Nada Raphael: I think that what I wish for the travel industry, one, is to travel responsibly, to learn more about the communities that live, like the real life of communities, to understand how actually each country lives on a daily basis, not only to go to the big resorts and to give money to the rich people, we need to actually help out. Tourism can also be something really interesting, and helping each other and getting out of economical crisis, if we actually channel and we actually send the money to the right pockets. I wish that travel becomes more responsible, more open. And people travel also not only adjust to yes to have fun, but you can have fun in so many different ways. And you can travel in so many different parts of the world. For me, the best thing is one, to communicate more, or to communicate, to share experiences more and to share about our differences in different countries. Because this is what’s going to make it more beautiful. Like as a travel in general.

23:03

Joelle Sfeir: I want to add in an ideal world, I wish people would drop their filters visiting a country. I want everyone to travel in a more sustainable and fair way. I want everyone to not break market prices, I absolutely hate that practice of travel agencies that want to break the price to make an extra $10 per person that is taken away from a local business. And I really want people to drop their filters because the problem is that you come with your knowledge, and you see everything through that lens. And at the end of the day, the information that you’re hearing is biased. And it happens a lot with content creators and the people who are putting this nation out there, and it kills it. So I also want more empathy when people come to Lebanon because I’ve heard all sorts of complaints from people and it’s not only Lebanon. Puerto Rico, sometimes you hear people “oh my god, it’s so hot. I want the AC.” Okay, you’re hot. You’re in Puerto Rico, I mean, you’re in Lebanon, it’s the Mediterranean, it’s the month of August it’s gonna be hot. And if you cannot deal with the country with the challenges that the country you’re in, imposes on you then don’t travel stay at home.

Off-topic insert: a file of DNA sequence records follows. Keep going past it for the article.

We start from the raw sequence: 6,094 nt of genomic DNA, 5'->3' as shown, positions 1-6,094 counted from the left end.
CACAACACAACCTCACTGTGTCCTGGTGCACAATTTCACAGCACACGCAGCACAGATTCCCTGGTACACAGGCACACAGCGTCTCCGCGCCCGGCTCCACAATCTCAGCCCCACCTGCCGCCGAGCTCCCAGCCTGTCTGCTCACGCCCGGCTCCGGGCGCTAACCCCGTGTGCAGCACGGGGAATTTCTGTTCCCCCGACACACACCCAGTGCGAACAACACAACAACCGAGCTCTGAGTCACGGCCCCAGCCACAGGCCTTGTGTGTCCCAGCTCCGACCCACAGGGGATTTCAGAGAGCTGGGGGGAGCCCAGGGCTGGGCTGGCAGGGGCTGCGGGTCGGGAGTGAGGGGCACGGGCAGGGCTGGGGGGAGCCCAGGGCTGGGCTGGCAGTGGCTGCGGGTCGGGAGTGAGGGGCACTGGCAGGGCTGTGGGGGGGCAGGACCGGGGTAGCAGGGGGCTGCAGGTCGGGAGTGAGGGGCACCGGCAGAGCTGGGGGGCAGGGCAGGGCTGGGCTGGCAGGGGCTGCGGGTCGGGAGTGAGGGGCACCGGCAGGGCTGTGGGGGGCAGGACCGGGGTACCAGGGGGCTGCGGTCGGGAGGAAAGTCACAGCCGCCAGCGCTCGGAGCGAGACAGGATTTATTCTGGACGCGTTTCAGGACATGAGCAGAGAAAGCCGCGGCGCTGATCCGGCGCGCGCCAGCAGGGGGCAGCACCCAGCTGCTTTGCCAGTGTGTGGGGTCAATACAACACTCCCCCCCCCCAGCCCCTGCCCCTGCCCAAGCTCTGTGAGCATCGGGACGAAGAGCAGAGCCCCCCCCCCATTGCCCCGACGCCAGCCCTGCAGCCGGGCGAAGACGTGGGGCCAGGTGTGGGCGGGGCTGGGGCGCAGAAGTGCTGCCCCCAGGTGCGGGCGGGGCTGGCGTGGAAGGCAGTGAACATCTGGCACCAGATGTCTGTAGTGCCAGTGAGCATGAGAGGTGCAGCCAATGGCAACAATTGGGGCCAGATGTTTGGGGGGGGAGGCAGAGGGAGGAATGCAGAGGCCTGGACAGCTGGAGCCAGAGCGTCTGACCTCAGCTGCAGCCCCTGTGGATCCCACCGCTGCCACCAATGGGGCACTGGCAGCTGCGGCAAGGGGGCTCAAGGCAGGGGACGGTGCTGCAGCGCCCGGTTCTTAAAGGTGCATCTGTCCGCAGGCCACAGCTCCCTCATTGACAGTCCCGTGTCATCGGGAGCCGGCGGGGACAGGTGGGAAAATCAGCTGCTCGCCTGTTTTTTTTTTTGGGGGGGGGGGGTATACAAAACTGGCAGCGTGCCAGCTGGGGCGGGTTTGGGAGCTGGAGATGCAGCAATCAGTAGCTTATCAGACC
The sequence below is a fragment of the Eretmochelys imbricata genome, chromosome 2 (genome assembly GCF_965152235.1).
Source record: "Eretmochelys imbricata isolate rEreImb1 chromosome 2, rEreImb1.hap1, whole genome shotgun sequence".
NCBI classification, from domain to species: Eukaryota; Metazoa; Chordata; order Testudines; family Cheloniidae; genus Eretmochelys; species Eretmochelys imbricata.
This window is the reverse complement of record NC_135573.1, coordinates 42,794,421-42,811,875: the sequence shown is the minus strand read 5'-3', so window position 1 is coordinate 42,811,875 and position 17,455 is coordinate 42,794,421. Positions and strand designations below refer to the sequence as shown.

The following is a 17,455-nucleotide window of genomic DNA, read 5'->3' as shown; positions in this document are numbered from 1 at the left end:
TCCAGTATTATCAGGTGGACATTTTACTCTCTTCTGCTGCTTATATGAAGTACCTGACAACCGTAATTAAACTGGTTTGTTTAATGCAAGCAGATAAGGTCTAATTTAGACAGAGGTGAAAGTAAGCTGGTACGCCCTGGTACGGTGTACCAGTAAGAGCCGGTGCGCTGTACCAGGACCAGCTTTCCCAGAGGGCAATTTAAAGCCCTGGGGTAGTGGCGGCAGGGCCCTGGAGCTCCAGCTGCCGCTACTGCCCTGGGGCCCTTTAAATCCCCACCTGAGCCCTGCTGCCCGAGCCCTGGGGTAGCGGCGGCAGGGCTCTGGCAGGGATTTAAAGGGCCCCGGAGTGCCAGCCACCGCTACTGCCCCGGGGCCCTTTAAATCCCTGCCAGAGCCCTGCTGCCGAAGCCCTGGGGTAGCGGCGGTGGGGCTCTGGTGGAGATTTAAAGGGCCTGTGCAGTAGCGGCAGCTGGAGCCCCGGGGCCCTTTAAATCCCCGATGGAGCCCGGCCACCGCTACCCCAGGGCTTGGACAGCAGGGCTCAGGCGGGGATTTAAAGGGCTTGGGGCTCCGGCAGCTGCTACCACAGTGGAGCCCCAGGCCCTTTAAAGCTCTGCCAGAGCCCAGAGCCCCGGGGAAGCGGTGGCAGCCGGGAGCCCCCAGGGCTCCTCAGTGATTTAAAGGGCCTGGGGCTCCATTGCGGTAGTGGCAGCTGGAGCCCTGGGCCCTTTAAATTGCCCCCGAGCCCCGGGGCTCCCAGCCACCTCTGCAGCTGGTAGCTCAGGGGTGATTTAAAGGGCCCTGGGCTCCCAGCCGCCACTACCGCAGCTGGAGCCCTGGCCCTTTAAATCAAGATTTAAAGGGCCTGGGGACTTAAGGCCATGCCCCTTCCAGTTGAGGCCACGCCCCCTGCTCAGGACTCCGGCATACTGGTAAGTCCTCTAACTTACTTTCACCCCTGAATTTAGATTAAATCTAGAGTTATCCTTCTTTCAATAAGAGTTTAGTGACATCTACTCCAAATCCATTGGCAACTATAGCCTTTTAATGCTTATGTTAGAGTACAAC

24:14